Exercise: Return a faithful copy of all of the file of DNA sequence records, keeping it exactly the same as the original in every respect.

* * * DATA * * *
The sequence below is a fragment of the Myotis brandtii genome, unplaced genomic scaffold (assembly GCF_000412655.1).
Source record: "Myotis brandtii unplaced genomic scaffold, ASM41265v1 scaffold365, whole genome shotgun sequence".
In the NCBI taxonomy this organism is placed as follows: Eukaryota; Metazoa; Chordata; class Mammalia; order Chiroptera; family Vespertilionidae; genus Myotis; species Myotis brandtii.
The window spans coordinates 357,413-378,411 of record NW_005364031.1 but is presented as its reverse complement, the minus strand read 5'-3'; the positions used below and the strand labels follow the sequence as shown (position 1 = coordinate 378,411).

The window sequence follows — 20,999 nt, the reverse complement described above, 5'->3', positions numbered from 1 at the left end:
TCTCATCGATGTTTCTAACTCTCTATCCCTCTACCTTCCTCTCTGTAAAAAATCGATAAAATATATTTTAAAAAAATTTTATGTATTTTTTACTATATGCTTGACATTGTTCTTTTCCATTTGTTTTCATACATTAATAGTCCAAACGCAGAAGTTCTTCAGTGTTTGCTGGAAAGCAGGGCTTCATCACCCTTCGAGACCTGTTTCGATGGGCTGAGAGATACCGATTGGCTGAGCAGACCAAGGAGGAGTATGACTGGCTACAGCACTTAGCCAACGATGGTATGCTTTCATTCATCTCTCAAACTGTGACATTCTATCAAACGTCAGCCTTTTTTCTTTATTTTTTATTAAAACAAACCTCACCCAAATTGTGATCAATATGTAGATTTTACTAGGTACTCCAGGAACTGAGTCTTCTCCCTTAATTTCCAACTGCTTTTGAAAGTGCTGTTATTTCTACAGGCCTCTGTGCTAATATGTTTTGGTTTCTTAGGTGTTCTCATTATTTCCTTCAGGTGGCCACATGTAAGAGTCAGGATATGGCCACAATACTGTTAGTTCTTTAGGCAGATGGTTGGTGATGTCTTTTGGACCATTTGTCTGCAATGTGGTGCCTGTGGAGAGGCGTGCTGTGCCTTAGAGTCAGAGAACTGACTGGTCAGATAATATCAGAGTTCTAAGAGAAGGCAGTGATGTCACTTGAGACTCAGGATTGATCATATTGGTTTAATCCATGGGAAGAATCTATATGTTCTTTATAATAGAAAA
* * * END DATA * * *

The sequence below is a fragment of the Myotis brandtii genome, unplaced genomic scaffold (assembly GCF_000412655.1).
Source record: "Myotis brandtii unplaced genomic scaffold, ASM41265v1 scaffold365, whole genome shotgun sequence".
In the NCBI taxonomy this organism is placed as follows: Eukaryota; Metazoa; Chordata; class Mammalia; order Chiroptera; family Vespertilionidae; genus Myotis; species Myotis brandtii.
The window spans coordinates 357,413-378,411 of record NW_005364031.1 but is presented as its reverse complement, the minus strand read 5'-3'; the positions used below and the strand labels follow the sequence as shown (position 1 = coordinate 378,411).

The window sequence follows — 20,999 nt, the reverse complement described above, 5'->3', positions numbered from 1 at the left end:
TCTCATCGATGTTTCTAACTCTCTATCCCTCTACCTTCCTCTCTGTAAAAAATCGATAAAATATATTTTAAAAAAATTTTATGTATTTTTTACTATATGCTTGACATTGTTCTTTTCCATTTGTTTTCATACATTAATAGTCCAAACGCAGAAGTTCTTCAGTGTTTGCTGGAAAGCAGGGCTTCATCACCCTTCGAGACCTGTTTCGATGGGCTGAGAGATACCGATTGGCTGAGCAGACCAAGGAGGAGTATGACTGGCTACAGCACTTAGCCAACGATGGTATGCTTTCATTCATCTCTCAAACTGTGACATTCTATCAAACGTCAGCCTTTTTTCTTTATTTTTTATTAAAACAAACCTCACCCAAATTGTGATCAATATGTAGATTTTACTAGGTACTCCAGGAACTGAGTCTTCTCCCTTAATTTCCAACTGCTTTTGAAAGTGCTGTTATTTCTACAGGCCTCTGTGCTAATATGTTTTGGTTTCTTAGGTGTTCTCATTATTTCCTTCAGGTGGCCACATGTAAGAGTCAGGATATGGCCACAATACTGTTAGTTCTTTAGGCAGATGGTTGGTGATGTCTTTTGGACCATTTGTCTGCAATGTGGTGCCTGTGGAGAGGCGTGCTGTGCCTTAGAGTCAGAGAACTGACTGGTCAGATAATATCAGAGTTCTAAGAGAAGGCAGTGATGTCACTTGAGACTCAGGATTGATCATATTGGTTTAATCCATGGGAAGAATCTATATGTTCTTTATAATAGAAAA